5. One doesn’t actually need to look farther for a more nuanced system: WS’s Top 100 2014 has shown how to think out-of-box. Out of the gazillions of wine of the year on planet earth, the most grandeur goes to Dow Vintage Port 2011. (By the way, there’s no such thing called “score inflation”. Not a single winner in the top 100 nailed a perfect score of 100, and Dow is the one & only that garnered an impressive 99 point.) One editor voted the most fabulous to a Portuguese white wine that is NOT imported to the United States. Well, he’s definitely a fast learner from his somm buddies of esoterica. You see, new nuances arise when you play the master of avoidance.

    I myself happen to be a Portuguese Port lover but was told by the elated importer about this: “You can’t get it at $75 because it’s the 99-point top one of WS. It’s no longer available by now. You may get it at $300 at an auction site. … …” What crossed my mind at listening to these blah & blah was the health formula of E+M=H. If you haven’t heard about it, it means Eat + Metabolism = Health. But for the WS top 100, it means Esoteric + Misleading = Hazy Hodgepodge.

  6. Cheerleaders they are all. Basically everyone with a keyboard has become a cheerleader. Social media has facilitated this mass-inbred-friendship situation where free wine flows and the props exude. Every cheerleader in this area is friends with every wine-maker and resty in the area. Every wine is wonderful. Every restaurant is charming and every atmosphere is perfect. There are no bad wines. The Southern Califonia restaurant scene has become so “nuanced” and “unstuctured”, rating have been eliminated. We are not smart enough to tell the difference between a 4-star taco truck and a 4-star French Restaurant. Everyone’s a winner. No one will say ANYTHING bad about a wine anymore. What winery are we at today? Line’em up boys! And get your instagram ready. Everyone’s a winner.

  7. Bob Henry says:

    Wine Spectator doesn’t characterize the “Top 100” as the “top scoring” wines they reviewed in any publishing year.

    Rather, the “Top 100” are chosen (and I quote from the magazine’s website):

    “. . . on the basis of quality (score), value (price), availability (cases produced or imported) and an ‘X-factor’ referred to as excitement.”

    The word “exciting” comes up often in their commentary about the selection process.


    Navigate to “How we pick the top 100” video clip.

  8. Bob Henry says:

    Use this link to see past “Top 100” lists:

  9. Bob Henry says:


    You can “express” your consumer purchasing dollars in the marketplace more effectively by selecting bottles of Port from equally revered older vintages.

    (Drinking a 2011 Port today is almost committing infanticide. It is akin to drinking high alcohol grape juice.)

    Found on Wine Searcher at K & L Wines in the Bay Area for around $350 is the 1963 Dow.

    A sublime and nearly (19.5 out of 20 points) “perfect” wine, as Jancis Robinson, M.W.’s 2006 review underscores:

    “19.5/20 points. Mid to pale ruby with a brick rim. Wonderfully mature, complex nose with dried fruits – prunes? – but freshness too. Hint of dark chocolate. Alcohol wonderfully integrated. Then on the palate a real dancer of a wine – perfectly lively and truly tonic on the palate. Real delicacy – not desperately sweet, just beautifully balanced. Very very clean finish with a definite whisper of tannin on the finish. The Syms reckons this would be ONE OF THE TOP FOUR OR FIVE VINTAGE PORTS OF THE 20th CENTURY by anyone’s reckoning and certainly it demonstrated to me exactly what I love about really mature, top quality vintage port – a world away from young ruby.” (10/2006)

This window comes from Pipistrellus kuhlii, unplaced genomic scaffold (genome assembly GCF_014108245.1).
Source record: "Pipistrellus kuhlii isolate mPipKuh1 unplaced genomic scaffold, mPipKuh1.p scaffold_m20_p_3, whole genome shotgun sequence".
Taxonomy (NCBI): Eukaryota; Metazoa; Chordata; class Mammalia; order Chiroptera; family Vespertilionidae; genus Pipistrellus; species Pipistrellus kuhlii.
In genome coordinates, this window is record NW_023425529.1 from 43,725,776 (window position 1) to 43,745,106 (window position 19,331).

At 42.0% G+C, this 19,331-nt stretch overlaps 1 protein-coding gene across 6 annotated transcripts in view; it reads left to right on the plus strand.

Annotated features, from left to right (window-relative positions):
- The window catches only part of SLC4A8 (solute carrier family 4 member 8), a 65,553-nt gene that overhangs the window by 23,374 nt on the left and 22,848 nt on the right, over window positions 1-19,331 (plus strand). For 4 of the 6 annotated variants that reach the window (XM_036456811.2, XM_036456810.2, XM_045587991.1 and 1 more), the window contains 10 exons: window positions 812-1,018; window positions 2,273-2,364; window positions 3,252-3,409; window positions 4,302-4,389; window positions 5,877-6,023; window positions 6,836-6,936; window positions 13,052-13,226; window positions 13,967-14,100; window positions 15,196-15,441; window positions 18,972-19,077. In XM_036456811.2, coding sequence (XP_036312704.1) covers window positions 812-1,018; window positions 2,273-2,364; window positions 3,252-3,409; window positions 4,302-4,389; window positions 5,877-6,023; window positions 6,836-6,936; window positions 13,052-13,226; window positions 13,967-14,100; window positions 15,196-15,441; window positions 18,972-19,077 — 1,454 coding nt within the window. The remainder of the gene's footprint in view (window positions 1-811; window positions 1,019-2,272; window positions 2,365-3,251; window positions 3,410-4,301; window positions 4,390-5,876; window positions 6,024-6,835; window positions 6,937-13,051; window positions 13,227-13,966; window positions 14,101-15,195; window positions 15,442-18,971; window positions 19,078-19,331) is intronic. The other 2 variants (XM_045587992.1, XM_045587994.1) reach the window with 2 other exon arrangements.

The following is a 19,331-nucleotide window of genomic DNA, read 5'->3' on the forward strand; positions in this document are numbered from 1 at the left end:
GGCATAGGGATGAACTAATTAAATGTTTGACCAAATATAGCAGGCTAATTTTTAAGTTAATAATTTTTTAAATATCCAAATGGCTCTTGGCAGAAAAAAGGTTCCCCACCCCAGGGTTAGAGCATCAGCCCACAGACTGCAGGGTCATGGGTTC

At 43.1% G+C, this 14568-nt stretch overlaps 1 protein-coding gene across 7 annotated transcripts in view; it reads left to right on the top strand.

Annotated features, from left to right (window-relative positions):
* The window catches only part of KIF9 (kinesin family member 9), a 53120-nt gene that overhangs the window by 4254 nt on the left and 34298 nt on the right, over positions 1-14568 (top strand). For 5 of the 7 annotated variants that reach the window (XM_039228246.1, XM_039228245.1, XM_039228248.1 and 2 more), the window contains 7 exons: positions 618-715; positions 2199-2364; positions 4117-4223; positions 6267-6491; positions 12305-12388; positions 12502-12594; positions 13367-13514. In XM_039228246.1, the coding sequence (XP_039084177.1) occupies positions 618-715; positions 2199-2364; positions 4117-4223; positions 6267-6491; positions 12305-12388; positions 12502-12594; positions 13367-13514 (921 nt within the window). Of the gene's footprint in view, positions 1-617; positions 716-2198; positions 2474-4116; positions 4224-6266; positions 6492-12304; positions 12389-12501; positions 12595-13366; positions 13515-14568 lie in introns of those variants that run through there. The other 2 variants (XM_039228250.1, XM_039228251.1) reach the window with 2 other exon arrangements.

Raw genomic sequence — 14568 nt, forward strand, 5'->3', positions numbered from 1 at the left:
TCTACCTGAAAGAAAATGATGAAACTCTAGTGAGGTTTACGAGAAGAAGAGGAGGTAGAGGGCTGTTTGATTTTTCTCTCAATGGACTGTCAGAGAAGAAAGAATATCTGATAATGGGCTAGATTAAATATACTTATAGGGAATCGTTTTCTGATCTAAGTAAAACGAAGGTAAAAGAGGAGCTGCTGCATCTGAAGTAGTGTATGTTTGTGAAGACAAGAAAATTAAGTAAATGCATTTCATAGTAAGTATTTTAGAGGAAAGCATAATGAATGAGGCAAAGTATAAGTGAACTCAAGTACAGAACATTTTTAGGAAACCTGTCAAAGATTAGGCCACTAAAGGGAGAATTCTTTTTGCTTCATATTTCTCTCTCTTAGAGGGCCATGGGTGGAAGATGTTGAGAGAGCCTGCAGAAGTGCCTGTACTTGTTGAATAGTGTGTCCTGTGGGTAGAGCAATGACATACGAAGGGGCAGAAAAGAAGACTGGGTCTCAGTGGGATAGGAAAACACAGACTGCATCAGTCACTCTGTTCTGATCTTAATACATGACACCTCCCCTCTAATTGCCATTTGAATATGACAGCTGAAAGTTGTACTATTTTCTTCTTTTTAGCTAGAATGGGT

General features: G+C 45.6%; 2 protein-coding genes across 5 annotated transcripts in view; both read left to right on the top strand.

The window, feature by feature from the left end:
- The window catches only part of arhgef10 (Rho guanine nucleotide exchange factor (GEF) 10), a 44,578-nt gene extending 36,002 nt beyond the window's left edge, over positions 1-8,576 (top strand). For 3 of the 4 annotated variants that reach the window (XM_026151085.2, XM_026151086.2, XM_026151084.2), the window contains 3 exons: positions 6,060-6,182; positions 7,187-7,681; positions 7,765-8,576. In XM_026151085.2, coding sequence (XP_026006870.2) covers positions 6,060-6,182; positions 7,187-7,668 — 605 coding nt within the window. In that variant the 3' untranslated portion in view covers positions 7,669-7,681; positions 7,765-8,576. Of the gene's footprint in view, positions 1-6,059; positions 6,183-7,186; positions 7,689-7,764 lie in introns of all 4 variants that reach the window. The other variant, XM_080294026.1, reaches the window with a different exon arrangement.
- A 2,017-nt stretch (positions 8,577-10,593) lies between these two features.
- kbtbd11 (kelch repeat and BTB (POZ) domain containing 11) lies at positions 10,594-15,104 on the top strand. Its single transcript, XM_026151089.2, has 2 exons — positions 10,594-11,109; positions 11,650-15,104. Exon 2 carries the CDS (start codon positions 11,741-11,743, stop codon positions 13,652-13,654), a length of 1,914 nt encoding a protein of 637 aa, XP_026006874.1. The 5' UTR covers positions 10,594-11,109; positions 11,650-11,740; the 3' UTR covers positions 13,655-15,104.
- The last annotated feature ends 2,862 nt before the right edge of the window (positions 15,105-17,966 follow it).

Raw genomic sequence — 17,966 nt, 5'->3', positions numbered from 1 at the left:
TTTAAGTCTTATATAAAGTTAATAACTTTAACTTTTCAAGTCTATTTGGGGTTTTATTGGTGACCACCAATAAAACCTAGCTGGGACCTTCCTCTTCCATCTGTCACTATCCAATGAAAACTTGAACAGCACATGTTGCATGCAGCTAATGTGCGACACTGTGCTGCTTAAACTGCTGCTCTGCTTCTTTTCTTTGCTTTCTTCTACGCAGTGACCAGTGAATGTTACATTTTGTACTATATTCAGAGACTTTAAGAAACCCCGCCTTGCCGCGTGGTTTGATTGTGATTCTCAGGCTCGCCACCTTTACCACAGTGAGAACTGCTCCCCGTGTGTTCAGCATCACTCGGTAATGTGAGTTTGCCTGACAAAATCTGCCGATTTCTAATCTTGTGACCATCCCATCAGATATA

~~ Bob

  10. Bob Henry says:

    This calendar year didn’t lend itself for Wine Spectator to award many “100 point” scores due to poor harvests in Bordeaux (2011 and 2012 and 2013) and Burgundy (2011 and 2012 and 2013) and California (2011) coming to market.

    “Grade inflation” has been tamped down on recent French wine releases.

    It may rise as more 2012 and 2013 California red wines come to market.

    In November, Wine Spectator awarded an unprecedented “98 point” score to an Oregon Pinot Noir.

    Late last year, Robert Parker awarded a “100 point” score to two 2010 vintage Peter Michael Pinot Noirs from Sonoma . . . likening one to the 1990 DRC La Tache bottling:

    “Parker describes the Ciel [bottling] as ‘a dead-ringer for the 1990 DRC La Tache,’ which currently has an average price of $5,747 on Wine-Searcher compared to the Ciel’s $171 price tag. ‘This could be a game-changing Pinot Noir that sets the wine world upside down given its spectacular quality,’ says Parker. Similarly, he calls [the] Ma Danseuse [bottling] ‘one of the greatest Pinots I have ever tasted … anywhere.’ ”


    Those with long memories (and back issues of The Wine Advocate) will recall that Parker invoked the 1980 DRC La Tache when he favorably reviewed the 1990 Kalin “Cuvee DD” Pinot Noir from Sonoma:

    ”I have rarely tasted as complex and profound a Pinot Noir as Kalin’s 1990 Pinot Noir Cuvee DD from Sonoma. Anyone who is familiar with the Domaine de la Romanee-Conti’s magnificent 1980 La Tache might want to try a bottle of Kalin’s Cuvee DD for comparison.

    “It possesses a huge fragrance of macerated prunes/plums, smoked meats, jammy raspberries and cherries, and loads of smoke and herb notes. The flavors are reminiscent of tea and smoked duck. The wine is full-bodied, with huge richness, great precision, and freshness, as well as a heady, spicy, lightly tannic finish. It should drink well for 10-15 years.

    “Years ago I remember tasting Kalin’s 1979 Pinot Noir Cuvee DD, which was a dead-ringer for one of the great grand crus of the Domaine de la Romanee-Conti. Whatever the [winemakers Terry and Frances] Leightons are doing with Pinot Noir, the 1990 is mind-boggling.”

    Source: Robert M. Parker, Jr.’s Wine Advocate (Issue 99, closing date 6-30-95)

    Earlier this year I found 1990 Kalin “Cuvee DD” Pinot Noir available on a wine auction house’s “retail site,” selling for the princely sum of 75 bucks a bottle.

    I snapped up six bottles for a client’s wine cellar.

    Just one more example of “wine knowledge arbitrage”: contemporary collectors’ benign ignorance of great older vintages — which sell on the cheap.